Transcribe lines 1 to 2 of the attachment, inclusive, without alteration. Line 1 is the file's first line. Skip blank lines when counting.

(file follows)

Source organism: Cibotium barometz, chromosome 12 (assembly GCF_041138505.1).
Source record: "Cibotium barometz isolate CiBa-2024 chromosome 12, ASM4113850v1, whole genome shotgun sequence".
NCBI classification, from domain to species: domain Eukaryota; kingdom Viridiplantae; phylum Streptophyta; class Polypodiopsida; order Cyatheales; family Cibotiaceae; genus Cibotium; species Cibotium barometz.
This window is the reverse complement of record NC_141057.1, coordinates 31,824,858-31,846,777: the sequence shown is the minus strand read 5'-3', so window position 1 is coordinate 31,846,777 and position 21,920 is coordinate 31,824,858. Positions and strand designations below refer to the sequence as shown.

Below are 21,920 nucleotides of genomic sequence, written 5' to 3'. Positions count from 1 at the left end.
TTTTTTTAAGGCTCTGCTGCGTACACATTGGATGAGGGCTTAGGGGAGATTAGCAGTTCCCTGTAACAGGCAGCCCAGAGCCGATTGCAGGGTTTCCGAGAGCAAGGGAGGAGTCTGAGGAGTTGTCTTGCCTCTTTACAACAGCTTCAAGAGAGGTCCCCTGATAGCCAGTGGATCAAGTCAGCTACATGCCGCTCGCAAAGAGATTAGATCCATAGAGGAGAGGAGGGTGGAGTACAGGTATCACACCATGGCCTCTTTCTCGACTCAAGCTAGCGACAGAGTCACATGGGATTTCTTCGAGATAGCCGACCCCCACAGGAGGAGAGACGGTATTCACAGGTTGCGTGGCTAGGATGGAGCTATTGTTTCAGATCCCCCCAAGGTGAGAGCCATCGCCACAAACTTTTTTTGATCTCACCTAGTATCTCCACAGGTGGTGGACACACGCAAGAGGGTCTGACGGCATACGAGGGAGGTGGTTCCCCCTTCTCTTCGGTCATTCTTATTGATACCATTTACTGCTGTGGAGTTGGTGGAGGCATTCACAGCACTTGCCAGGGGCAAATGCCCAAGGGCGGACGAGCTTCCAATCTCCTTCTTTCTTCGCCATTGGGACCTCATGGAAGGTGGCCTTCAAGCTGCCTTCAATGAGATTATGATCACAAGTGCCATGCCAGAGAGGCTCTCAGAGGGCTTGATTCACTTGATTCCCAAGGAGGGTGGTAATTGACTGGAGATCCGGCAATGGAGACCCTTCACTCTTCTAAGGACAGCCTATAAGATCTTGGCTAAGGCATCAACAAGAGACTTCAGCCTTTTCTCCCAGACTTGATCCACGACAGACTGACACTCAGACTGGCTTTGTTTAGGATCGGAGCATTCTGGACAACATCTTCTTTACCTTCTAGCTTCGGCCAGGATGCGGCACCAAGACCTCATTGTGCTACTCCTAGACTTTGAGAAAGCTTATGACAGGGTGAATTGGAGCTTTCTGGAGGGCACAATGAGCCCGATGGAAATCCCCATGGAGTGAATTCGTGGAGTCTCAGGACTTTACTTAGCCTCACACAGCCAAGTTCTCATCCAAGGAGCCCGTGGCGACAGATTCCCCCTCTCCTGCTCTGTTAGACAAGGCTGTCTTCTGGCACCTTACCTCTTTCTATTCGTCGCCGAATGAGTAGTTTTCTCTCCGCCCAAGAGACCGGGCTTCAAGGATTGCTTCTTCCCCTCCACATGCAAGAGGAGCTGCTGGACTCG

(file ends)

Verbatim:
Source organism: Cibotium barometz, chromosome 12 (assembly GCF_041138505.1).
Source record: "Cibotium barometz isolate CiBa-2024 chromosome 12, ASM4113850v1, whole genome shotgun sequence".